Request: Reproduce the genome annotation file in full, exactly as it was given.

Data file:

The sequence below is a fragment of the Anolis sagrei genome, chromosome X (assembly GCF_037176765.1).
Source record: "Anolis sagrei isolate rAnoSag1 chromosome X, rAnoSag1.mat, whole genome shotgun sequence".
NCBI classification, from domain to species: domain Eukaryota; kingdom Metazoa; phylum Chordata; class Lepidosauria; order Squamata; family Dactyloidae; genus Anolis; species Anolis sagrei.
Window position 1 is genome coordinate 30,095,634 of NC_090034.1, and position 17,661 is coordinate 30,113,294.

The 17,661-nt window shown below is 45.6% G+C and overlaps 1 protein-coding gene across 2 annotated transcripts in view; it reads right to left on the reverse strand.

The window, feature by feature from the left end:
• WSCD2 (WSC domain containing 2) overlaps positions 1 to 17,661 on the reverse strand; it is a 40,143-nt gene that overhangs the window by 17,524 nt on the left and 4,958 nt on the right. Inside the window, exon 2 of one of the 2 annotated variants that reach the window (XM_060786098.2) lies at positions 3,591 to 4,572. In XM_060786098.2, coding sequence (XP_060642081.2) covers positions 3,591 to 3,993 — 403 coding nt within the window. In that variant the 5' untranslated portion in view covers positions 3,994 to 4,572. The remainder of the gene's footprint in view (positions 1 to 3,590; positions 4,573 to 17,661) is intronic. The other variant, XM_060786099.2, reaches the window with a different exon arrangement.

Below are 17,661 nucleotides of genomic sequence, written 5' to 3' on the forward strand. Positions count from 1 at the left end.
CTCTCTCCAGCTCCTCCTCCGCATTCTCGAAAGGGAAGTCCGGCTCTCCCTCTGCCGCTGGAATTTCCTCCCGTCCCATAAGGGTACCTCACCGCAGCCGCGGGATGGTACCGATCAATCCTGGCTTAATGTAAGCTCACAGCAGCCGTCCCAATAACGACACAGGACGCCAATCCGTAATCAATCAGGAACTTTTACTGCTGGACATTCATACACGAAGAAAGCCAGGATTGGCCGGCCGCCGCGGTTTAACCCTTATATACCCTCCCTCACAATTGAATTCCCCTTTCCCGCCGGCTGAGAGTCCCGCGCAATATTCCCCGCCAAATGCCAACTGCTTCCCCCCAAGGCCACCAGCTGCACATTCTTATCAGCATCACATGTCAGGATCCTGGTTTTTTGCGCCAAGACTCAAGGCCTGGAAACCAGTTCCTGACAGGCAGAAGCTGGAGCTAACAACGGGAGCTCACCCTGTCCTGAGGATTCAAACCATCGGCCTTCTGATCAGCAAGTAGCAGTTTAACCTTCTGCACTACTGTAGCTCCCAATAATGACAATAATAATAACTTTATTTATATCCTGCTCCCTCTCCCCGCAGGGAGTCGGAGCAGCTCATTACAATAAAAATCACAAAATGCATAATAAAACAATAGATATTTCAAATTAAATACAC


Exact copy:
The sequence below is a fragment of the Anolis sagrei genome, chromosome X (assembly GCF_037176765.1).
Source record: "Anolis sagrei isolate rAnoSag1 chromosome X, rAnoSag1.mat, whole genome shotgun sequence".
NCBI classification, from domain to species: domain Eukaryota; kingdom Metazoa; phylum Chordata; class Lepidosauria; order Squamata; family Dactyloidae; genus Anolis; species Anolis sagrei.
Window position 1 is genome coordinate 30,095,634 of NC_090034.1, and position 17,661 is coordinate 30,113,294.

The 17,661-nt window shown below is 45.6% G+C and overlaps 1 protein-coding gene across 2 annotated transcripts in view; it reads right to left on the reverse strand.

The window, feature by feature from the left end:
• WSCD2 (WSC domain containing 2) overlaps positions 1 to 17,661 on the reverse strand; it is a 40,143-nt gene that overhangs the window by 17,524 nt on the left and 4,958 nt on the right. Inside the window, exon 2 of one of the 2 annotated variants that reach the window (XM_060786098.2) lies at positions 3,591 to 4,572. In XM_060786098.2, coding sequence (XP_060642081.2) covers positions 3,591 to 3,993 — 403 coding nt within the window. In that variant the 5' untranslated portion in view covers positions 3,994 to 4,572. The remainder of the gene's footprint in view (positions 1 to 3,590; positions 4,573 to 17,661) is intronic. The other variant, XM_060786099.2, reaches the window with a different exon arrangement.

Below are 17,661 nucleotides of genomic sequence, written 5' to 3' on the forward strand. Positions count from 1 at the left end.
CTCTCTCCAGCTCCTCCTCCGCATTCTCGAAAGGGAAGTCCGGCTCTCCCTCTGCCGCTGGAATTTCCTCCCGTCCCATAAGGGTACCTCACCGCAGCCGCGGGATGGTACCGATCAATCCTGGCTTAATGTAAGCTCACAGCAGCCGTCCCAATAACGACACAGGACGCCAATCCGTAATCAATCAGGAACTTTTACTGCTGGACATTCATACACGAAGAAAGCCAGGATTGGCCGGCCGCCGCGGTTTAACCCTTATATACCCTCCCTCACAATTGAATTCCCCTTTCCCGCCGGCTGAGAGTCCCGCGCAATATTCCCCGCCAAATGCCAACTGCTTCCCCCCAAGGCCACCAGCTGCACATTCTTATCAGCATCACATGTCAGGATCCTGGTTTTTTGCGCCAAGACTCAAGGCCTGGAAACCAGTTCCTGACAGGCAGAAGCTGGAGCTAACAACGGGAGCTCACCCTGTCCTGAGGATTCAAACCATCGGCCTTCTGATCAGCAAGTAGCAGTTTAACCTTCTGCACTACTGTAGCTCCCAATAATGACAATAATAATAACTTTATTTATATCCTGCTCCCTCTCCCCGCAGGGAGTCGGAGCAGCTCATTACAATAAAAATCACAAAATGCATAATAAAACAATAGATATTTCAAATTAAATACAC